By Ed Southgate, co-Editor in Chief
and Laura Reid, University Correspondent
Students at Bristol University were today encouraged to look out for each other's wellbeing, at a 'march for mental health'.
Grace Carroll, a member of Support Our Services, told a crowd of over 100 students that there are 'incredible people working in our University to help you'.
She said that 'you can't see mental illness, which makes it easier for people who don't want to see it to pretend it's not there', but assured her peers that 'you are not alone'.
'It is time to reverse the stigma around young people's mental health', she concluded.
Support Our Services is a student-led group that has been campaigning for improved mental health provision and pastoral care. The group have been in discussions with the University, and it is understood that these have been positive and constructive.
Ruth Day, from the campaign group, added: 'There are staff at this university that truly truly care about us'.
The march started at Senate House, passed Beacon House and crossed through the Clifton Triangle before reaching Wills Memorial Building where organisers gave a speech. It had five demands, including more funding for student counselling, expanding specialist services such as SHERPA, and to combat the 'hostile environment' faced by international students.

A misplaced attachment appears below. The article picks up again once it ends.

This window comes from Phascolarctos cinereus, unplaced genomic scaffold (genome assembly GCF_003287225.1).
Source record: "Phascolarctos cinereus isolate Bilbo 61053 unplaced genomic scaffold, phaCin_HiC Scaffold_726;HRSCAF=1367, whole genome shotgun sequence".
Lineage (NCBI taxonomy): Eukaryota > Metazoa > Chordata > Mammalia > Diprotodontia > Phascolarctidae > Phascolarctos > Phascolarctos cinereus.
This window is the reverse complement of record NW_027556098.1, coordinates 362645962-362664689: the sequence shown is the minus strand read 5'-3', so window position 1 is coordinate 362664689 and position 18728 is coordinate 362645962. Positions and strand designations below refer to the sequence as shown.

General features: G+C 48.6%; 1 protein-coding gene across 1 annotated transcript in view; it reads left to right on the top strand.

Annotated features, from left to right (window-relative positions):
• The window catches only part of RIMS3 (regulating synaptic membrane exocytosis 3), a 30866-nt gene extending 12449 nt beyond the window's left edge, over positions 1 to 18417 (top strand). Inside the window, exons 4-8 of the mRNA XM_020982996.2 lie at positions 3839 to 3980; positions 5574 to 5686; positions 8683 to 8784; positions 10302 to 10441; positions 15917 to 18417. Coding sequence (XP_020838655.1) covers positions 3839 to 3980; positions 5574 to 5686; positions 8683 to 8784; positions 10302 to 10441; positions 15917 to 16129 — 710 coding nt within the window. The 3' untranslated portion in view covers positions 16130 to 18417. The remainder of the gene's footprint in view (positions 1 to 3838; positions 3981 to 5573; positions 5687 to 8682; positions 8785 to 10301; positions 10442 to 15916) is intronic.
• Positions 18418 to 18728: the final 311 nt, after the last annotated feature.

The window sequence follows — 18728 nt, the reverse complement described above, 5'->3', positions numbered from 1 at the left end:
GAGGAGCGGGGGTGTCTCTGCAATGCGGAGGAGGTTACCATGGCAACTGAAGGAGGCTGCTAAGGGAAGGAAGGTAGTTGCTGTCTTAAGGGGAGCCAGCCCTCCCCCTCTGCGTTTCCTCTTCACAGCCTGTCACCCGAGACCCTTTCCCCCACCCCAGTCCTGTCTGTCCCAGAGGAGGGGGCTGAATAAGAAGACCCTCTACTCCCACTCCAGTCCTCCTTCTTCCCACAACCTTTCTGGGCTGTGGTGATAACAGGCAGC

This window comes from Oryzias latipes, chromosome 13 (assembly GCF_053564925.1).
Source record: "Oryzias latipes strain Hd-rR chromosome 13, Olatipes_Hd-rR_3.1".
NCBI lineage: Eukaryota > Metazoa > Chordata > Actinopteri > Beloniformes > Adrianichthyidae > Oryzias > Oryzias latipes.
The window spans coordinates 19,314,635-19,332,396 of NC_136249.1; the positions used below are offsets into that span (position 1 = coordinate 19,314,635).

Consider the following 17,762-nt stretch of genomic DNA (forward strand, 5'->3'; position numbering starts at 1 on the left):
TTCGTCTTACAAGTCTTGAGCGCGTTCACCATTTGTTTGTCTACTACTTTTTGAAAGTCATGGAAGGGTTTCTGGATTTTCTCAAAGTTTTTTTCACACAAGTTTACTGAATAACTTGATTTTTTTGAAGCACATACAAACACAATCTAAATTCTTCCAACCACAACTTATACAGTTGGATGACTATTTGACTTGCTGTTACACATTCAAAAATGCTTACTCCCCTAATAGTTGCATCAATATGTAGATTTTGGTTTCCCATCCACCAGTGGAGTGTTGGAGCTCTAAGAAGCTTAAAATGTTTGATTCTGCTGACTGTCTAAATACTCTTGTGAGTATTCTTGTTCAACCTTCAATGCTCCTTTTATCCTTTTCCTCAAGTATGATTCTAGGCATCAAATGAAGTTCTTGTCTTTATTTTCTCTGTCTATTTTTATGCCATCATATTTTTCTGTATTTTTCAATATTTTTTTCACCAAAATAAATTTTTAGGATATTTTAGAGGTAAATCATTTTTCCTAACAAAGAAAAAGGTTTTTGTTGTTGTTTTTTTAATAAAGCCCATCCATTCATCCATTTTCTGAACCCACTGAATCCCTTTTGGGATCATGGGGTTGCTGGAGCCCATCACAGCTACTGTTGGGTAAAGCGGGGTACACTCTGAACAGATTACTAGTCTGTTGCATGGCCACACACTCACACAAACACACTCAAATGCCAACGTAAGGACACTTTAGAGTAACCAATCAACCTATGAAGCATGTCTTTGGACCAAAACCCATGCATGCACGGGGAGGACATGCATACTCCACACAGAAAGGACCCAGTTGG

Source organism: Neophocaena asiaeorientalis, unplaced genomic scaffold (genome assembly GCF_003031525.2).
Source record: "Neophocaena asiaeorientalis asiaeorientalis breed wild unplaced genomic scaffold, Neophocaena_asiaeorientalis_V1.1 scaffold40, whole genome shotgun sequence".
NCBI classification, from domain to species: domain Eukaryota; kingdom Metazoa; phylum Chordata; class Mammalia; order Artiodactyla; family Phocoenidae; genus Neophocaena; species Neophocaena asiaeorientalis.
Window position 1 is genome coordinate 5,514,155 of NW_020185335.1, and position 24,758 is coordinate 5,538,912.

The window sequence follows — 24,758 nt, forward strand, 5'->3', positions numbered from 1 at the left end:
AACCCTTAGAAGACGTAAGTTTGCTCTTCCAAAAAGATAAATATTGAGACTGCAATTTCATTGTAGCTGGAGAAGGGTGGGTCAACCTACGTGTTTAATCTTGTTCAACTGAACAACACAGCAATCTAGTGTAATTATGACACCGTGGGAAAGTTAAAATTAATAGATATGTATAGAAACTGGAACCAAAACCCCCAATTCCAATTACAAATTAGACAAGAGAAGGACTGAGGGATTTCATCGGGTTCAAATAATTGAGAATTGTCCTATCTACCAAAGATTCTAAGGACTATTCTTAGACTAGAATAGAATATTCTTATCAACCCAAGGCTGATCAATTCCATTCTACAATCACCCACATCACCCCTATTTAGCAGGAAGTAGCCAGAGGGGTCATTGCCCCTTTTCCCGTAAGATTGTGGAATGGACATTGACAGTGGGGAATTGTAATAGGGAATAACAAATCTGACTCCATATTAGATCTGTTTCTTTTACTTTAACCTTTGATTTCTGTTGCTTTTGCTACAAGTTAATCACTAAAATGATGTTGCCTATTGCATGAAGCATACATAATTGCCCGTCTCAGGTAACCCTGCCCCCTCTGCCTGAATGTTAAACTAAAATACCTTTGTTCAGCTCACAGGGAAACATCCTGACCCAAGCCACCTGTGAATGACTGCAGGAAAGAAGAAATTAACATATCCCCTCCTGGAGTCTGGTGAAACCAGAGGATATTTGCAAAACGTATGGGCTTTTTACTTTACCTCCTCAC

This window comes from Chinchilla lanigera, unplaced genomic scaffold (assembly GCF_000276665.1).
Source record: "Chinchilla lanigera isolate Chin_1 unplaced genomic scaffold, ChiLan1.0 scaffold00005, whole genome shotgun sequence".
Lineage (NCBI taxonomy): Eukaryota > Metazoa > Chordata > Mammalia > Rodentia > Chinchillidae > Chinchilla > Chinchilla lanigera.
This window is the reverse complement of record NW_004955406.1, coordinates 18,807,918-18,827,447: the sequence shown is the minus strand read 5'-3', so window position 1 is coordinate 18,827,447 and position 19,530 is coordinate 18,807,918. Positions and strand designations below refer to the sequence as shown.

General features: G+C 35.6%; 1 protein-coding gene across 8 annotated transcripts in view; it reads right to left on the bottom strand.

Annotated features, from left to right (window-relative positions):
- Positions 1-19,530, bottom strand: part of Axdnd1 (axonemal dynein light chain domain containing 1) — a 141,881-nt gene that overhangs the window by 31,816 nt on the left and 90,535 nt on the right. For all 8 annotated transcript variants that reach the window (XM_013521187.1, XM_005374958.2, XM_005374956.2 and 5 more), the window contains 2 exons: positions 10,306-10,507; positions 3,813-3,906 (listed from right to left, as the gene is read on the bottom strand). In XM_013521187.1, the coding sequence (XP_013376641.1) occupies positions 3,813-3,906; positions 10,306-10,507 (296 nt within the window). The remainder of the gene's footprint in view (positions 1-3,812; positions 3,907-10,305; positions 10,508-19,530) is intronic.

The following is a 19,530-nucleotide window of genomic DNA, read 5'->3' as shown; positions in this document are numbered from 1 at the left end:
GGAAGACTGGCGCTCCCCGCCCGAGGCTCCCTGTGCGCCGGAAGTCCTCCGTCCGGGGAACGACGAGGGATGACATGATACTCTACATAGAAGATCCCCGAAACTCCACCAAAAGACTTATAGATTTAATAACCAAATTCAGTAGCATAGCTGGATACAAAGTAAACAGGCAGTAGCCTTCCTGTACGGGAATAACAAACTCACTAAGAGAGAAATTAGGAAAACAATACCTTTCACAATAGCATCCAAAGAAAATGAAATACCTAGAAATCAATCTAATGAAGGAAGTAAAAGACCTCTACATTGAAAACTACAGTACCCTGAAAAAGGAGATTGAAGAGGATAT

Chants included 'mental health not VC wealth', 'our health not for sale', 'power to the student, not to Hugh Brady' and 'people not profit'.
Prosepctive postgraduate students were trying to navigate through the chanting crowd, because the march fell on the same day as a University Open Day.
The march was organised with SOS, Bristol Labour Students, Bristol Cut the Rent, Bristol Green Soc, People and Planet, FemSoc and Bristol Student-Staff Solidarity.
This year, new initiatives have been introduced to support student mental health. It included providing an opt-in service for a named parent or carer to be contacted by the University if a student is thought to be at risk, and it is currently spending over £6million on mental health.
Vice-Chancellor Hugh Brady has called student mental health a "sector-wide crisis", and has been encouraging all higher education institutions to make it a strategic priority.
The full list of Bristol's support services are available here.
Most people who are thinking of taking their own life have shown warning signs beforehand.
These can include becoming depressed, showing sudden changes in behaviour, talking about wanting to die and feelings of hopelessness. These feelings do improve and can be treated.
If you are concerned about someone, or need help yourself, please contact the Samaritans on 116 123.
Other student support services include:
Young Minds https://youngminds.org.uk/ 0808 802 5544
Papyrus https://www.papyrus-uk.org/ 0800 068 41 41
Student Minds http://www.studentminds.org.uk/findsupport.html